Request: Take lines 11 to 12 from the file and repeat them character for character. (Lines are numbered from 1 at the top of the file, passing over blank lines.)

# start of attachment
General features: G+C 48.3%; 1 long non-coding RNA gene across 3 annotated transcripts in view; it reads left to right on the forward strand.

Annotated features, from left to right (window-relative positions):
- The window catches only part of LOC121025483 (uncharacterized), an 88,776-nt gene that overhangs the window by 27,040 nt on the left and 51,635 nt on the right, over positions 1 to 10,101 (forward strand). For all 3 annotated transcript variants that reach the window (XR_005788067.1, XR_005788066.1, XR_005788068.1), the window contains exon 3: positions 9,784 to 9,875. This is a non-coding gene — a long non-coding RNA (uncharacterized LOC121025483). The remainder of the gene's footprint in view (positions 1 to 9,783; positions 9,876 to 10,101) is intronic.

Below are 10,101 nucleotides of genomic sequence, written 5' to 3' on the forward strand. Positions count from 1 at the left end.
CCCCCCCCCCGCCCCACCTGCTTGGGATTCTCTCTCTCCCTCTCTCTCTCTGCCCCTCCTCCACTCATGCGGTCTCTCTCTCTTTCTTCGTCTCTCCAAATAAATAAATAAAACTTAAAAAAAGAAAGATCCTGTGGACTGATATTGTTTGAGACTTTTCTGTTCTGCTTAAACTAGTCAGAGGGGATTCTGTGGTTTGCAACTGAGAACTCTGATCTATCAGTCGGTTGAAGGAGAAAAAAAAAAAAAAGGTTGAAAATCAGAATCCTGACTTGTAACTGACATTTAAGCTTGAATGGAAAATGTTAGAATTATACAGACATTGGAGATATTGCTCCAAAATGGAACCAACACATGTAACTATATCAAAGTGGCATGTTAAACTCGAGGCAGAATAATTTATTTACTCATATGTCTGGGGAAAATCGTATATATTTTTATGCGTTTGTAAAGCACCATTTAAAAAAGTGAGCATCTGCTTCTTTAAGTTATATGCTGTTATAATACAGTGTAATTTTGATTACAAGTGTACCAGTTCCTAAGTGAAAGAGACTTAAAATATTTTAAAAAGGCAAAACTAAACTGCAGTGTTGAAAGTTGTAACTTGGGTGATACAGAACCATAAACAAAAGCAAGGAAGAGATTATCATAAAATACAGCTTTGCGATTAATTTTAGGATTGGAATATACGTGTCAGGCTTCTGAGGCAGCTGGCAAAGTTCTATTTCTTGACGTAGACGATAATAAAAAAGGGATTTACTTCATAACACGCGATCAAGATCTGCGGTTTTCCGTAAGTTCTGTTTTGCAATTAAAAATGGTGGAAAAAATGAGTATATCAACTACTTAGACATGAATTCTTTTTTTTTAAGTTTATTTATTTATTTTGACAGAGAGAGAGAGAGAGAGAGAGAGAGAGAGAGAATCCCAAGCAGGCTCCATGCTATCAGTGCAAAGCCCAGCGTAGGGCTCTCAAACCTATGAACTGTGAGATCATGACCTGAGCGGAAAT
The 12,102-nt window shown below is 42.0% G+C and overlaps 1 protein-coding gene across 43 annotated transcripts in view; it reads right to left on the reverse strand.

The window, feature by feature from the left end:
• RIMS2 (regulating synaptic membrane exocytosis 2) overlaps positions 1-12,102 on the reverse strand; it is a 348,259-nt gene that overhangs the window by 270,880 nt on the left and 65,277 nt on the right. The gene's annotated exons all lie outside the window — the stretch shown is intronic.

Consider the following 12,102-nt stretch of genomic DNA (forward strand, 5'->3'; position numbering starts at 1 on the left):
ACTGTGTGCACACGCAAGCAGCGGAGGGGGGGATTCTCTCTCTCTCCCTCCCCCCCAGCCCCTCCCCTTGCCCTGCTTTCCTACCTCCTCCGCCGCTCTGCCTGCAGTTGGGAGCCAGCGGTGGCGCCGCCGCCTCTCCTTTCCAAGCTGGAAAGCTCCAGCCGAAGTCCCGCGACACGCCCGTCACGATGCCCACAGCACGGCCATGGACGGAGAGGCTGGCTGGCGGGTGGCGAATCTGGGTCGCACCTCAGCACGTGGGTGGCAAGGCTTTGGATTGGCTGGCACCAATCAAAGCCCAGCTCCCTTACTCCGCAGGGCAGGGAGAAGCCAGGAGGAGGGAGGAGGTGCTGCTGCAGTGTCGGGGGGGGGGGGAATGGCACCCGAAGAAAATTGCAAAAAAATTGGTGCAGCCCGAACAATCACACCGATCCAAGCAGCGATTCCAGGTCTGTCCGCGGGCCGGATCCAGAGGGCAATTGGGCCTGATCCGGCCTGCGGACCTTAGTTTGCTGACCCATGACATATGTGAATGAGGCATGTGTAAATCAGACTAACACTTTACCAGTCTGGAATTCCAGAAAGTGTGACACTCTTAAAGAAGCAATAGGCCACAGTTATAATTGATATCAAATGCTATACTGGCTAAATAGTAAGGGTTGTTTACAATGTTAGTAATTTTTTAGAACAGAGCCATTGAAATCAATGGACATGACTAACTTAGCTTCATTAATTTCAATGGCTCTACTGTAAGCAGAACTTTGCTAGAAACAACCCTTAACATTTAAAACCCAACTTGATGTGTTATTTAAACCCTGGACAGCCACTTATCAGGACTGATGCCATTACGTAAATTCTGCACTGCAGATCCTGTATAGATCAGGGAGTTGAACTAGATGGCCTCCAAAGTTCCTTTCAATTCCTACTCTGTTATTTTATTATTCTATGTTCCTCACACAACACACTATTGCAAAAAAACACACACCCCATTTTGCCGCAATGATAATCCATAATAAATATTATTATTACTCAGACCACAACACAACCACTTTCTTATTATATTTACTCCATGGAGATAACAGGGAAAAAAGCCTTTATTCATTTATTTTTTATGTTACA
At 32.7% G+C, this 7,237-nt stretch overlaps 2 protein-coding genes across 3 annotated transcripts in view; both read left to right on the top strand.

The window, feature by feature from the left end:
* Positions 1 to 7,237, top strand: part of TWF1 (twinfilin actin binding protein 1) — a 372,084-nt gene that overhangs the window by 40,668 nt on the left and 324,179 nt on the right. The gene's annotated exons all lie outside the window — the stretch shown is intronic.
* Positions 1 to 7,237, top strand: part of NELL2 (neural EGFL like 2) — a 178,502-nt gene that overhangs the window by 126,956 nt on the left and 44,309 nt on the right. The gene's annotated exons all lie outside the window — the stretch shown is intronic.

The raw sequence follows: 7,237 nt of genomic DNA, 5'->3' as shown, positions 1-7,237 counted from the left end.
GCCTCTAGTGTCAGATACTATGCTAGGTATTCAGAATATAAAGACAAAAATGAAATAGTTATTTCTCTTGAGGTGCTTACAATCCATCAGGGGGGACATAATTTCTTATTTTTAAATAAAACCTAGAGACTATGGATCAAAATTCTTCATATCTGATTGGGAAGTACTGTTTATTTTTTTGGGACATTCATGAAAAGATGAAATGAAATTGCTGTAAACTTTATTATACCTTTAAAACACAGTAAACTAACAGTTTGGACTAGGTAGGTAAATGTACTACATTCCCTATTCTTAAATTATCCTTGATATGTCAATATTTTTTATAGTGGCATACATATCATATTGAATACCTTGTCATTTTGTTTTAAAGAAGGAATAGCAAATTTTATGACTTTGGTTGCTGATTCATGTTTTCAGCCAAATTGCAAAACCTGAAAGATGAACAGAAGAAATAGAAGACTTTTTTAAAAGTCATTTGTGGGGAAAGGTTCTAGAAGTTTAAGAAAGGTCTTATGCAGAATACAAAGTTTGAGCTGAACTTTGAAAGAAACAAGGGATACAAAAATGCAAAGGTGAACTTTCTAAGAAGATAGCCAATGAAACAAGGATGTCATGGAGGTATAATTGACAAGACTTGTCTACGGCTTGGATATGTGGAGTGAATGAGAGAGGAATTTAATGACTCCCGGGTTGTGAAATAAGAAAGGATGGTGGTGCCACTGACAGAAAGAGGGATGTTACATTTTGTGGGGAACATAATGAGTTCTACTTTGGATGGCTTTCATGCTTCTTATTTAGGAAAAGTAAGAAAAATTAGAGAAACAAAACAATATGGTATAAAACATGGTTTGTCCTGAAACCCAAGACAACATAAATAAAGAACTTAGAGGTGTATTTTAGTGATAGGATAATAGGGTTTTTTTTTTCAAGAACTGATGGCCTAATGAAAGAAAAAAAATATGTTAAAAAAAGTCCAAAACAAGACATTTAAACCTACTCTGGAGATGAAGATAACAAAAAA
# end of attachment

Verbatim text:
At 32.7% G+C, this 7,237-nt stretch overlaps 2 protein-coding genes across 3 annotated transcripts in view; both read left to right on the top strand.

The window, feature by feature from the left end: